Takhellei nachom na nappada, chini champa na samji da
Leiranggi ningthiba, shingelgi phajaba
Nuja napaal tangjabini
Nangi maithong urubada sajibu gulabna ikaijabini
One of my favourite Manipuri popular songs by the late Nongmaithem Pahari pays tribute to the beauty of a Meitei woman in her prime: A takhellei nachom on her side, a chini champa (ylang ylang) on the hair bun, the beauty of these beautiful flowers, however, are dependent on her beauty of which even the exemplary beauty of the red rose of early spring shies in comparison.
A nachom is something like a corsage, except, here it is not the man who gifts it but the women themselves who assemble it. It is a small arrangement of scented flowers and foliage that women use as adornments to be worn behind the ear.
A takhellei nachom is one such floral assemblage made with the fragrant gold spot ginger lily locally known as takhellei. The assembling of this floral package makes use of the little opening in the stalk next to the stamen. Other smaller fragrant flowers and herbs are inserted and bound with the petals of the ginger lily as the base. The bright yellow chingonglei (acacia farmesiana, commonly known as mimosa bush) takes a place of pride in a takhellei nachom. It is accompanied by the humble sangbrei foliage (sc. name microtoena patchoulii).
In a recent workshop I attended, Dr. Jamini Devi spoke on the Meitei aesthetics that can be seen expressed in different ways. The takhellei nachom, she points out, is one of the expressions of this cultural aesthetics. It is not bigger flowers such as dahlia that a woman traditionally uses to adorn herself on the ear but a combination of such smaller floral varieties assembled together. Oja Jamini attributes this to the appreciation of the variety of nature in its flora and fauna in her brief mention. I am however certain that if one were to push it, it would undoubtedly reveal competition among women for a skillful arrangement of such a nachom that would outshine all others, in arrangement as well as in its fragrance.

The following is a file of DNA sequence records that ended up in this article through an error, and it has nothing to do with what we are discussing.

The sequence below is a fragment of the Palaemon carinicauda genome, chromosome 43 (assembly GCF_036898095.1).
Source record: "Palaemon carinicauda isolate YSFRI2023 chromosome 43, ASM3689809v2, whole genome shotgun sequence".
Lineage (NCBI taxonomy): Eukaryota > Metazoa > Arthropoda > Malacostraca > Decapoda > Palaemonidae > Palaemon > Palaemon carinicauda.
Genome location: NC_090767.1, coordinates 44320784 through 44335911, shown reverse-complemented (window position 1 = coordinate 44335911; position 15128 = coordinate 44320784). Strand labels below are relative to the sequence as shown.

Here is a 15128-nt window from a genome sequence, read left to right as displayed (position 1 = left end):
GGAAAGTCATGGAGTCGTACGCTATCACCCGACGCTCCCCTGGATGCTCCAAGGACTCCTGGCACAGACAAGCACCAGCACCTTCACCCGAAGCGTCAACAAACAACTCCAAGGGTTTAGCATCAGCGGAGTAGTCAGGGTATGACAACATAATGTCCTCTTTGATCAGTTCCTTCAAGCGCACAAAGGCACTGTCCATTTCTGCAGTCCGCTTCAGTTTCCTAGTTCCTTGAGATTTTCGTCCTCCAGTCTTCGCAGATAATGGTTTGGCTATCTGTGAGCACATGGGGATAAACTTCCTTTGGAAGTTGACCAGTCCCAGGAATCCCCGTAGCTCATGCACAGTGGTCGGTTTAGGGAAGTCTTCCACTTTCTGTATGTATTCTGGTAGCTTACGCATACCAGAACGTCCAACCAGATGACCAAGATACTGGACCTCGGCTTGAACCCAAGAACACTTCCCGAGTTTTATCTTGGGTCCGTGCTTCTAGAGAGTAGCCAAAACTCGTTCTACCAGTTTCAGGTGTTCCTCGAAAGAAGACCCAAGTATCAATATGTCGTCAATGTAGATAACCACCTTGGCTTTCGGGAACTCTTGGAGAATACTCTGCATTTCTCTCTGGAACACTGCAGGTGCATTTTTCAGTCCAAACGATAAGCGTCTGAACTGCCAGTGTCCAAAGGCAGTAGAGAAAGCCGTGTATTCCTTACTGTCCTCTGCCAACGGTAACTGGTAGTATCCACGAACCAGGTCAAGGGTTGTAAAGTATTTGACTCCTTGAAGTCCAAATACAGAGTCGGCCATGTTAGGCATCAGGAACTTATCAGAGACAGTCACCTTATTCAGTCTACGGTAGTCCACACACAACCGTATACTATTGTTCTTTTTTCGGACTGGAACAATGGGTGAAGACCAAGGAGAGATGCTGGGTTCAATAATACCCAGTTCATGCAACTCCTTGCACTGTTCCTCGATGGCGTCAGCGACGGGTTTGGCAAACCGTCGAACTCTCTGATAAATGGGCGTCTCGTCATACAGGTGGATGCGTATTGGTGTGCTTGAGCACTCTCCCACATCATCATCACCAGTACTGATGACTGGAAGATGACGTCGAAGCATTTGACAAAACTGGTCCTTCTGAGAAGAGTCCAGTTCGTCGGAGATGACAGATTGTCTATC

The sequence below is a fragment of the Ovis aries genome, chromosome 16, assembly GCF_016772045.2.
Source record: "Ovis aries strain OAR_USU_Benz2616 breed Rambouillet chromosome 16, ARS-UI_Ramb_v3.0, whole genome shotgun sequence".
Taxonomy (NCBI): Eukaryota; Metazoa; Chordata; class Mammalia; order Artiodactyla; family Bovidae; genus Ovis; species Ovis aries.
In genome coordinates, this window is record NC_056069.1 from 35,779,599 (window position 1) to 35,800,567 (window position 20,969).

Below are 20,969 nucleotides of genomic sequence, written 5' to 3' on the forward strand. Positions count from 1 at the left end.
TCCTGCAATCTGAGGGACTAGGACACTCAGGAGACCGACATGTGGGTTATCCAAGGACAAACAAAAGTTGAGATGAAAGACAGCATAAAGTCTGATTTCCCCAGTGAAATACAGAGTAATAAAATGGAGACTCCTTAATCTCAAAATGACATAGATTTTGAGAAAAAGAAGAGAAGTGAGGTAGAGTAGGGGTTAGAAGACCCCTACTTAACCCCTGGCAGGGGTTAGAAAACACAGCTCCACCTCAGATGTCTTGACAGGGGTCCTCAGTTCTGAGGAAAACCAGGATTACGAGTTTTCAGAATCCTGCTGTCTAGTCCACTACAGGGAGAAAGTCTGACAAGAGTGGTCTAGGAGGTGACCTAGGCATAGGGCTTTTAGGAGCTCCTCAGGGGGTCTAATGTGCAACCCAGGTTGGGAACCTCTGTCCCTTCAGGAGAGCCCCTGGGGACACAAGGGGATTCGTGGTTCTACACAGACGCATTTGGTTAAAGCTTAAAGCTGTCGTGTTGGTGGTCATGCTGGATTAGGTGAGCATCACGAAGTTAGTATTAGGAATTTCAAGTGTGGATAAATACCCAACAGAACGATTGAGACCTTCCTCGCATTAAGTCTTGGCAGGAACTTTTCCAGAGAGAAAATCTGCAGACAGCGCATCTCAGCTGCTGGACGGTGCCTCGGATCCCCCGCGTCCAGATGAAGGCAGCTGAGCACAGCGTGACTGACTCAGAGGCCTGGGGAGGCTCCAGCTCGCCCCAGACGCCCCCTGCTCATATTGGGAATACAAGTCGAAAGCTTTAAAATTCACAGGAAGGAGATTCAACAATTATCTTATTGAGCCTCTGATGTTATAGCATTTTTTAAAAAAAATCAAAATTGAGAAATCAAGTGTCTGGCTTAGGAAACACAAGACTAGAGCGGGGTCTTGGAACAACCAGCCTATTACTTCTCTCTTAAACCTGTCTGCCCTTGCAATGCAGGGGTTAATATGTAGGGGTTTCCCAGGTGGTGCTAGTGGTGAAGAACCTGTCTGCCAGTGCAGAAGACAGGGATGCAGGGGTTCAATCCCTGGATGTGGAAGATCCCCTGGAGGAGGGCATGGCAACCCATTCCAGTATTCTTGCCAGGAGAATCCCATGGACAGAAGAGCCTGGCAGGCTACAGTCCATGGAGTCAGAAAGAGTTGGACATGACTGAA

Needless to say, there are certain flowers and foliage that are not (or cannot be) used in a nachom. The skills of making that perfect nachom would thus require more than a basic cultural understanding of the world of flowers and plants but has to be combined with nimble fingers and the finesse to arrange the little delicate blossoms. Given the delicate nature of both a takhellei and sangbrei that would readily droop, time is an important factor besides careful handling.
The nachom as an adornment is also a statement of a woman’s affection or marital status. A married woman or an unmarried women who has been spoken for would wear it on her right side while an unmarried or unattached woman wears it on her left side. Many a Manipuri love story set in an earlier time have romanticized the nachom as much as they continue to romanticize the fragility of the heroines in contemporary Manipuri films.
In this winter chill when the sangbrei leaves were hard to find and takhellei also became rare, it was khagi leihao (frangipani) that took the place of the lily to hold the little florets as one assemblage. The fragipani is a more sturdy flower and has a larger opening which seems more feasible and durable for the assembling. But then, it is the fragility of the delicate takhellei that is cherished.
Dr. Jamini may have remarked on the finer aesthetics of the Meitei culture, however, it appears that it is bigger flowers like dahlia, hibiscus and roses if not the artificial flowers that now adorn the Meitei women. In all the enthusiasm to represent the Meitei women in ‘traditional costume’, the nachom appears to have been overlooked and conveniently replaced by large attractive flowers – natural or artificial. The subtlety and appreciation of an assembled nachom arrangement now stands out as a remnant of another way of life – one that had the time to stop by and appreciate the little things that nature and life has to offer. The contemporary way of life seems disconnected to the subtle finesse of a nachom, preferring in its place the obvious glamour of the bigger flowers that do not require any further arranging.
The humble appreciation of the small flowers as ingredients to a well defined cultural aesthetics of a nachom brings my thoughts to a post where I read about Loki Schmidt Foundation’s public awareness campaign to draw attention to endangered wild flowers by celebrating them through its “Flower of the Year” campaign. It sounds like a wonderful initiative.